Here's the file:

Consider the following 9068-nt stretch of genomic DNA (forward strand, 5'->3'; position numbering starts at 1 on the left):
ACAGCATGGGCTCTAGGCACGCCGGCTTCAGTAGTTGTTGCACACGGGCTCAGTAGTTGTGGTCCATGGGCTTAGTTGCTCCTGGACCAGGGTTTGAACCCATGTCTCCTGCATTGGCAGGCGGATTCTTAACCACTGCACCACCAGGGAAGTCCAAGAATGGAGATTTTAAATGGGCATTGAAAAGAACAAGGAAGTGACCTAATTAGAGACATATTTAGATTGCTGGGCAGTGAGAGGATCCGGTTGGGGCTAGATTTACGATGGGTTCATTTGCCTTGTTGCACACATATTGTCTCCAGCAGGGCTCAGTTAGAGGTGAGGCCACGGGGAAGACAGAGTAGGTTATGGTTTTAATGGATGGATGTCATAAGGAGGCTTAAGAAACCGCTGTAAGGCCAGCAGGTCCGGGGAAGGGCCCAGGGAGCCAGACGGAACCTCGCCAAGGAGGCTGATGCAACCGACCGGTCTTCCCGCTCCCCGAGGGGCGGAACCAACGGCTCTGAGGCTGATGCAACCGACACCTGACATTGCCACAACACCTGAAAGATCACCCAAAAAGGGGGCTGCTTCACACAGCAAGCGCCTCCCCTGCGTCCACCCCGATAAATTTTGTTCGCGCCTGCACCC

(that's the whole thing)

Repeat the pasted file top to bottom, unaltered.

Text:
Consider the following 9068-nt stretch of genomic DNA (forward strand, 5'->3'; position numbering starts at 1 on the left):
ACAGCATGGGCTCTAGGCACGCCGGCTTCAGTAGTTGTTGCACACGGGCTCAGTAGTTGTGGTCCATGGGCTTAGTTGCTCCTGGACCAGGGTTTGAACCCATGTCTCCTGCATTGGCAGGCGGATTCTTAACCACTGCACCACCAGGGAAGTCCAAGAATGGAGATTTTAAATGGGCATTGAAAAGAACAAGGAAGTGACCTAATTAGAGACATATTTAGATTGCTGGGCAGTGAGAGGATCCGGTTGGGGCTAGATTTACGATGGGTTCATTTGCCTTGTTGCACACATATTGTCTCCAGCAGGGCTCAGTTAGAGGTGAGGCCACGGGGAAGACAGAGTAGGTTATGGTTTTAATGGATGGATGTCATAAGGAGGCTTAAGAAACCGCTGTAAGGCCAGCAGGTCCGGGGAAGGGCCCAGGGAGCCAGACGGAACCTCGCCAAGGAGGCTGATGCAACCGACCGGTCTTCCCGCTCCCCGAGGGGCGGAACCAACGGCTCTGAGGCTGATGCAACCGACACCTGACATTGCCACAACACCTGAAAGATCACCCAAAAAGGGGGCTGCTTCACACAGCAAGCGCCTCCCCTGCGTCCACCCCGATAAATTTTGTTCGCGCCTGCACCC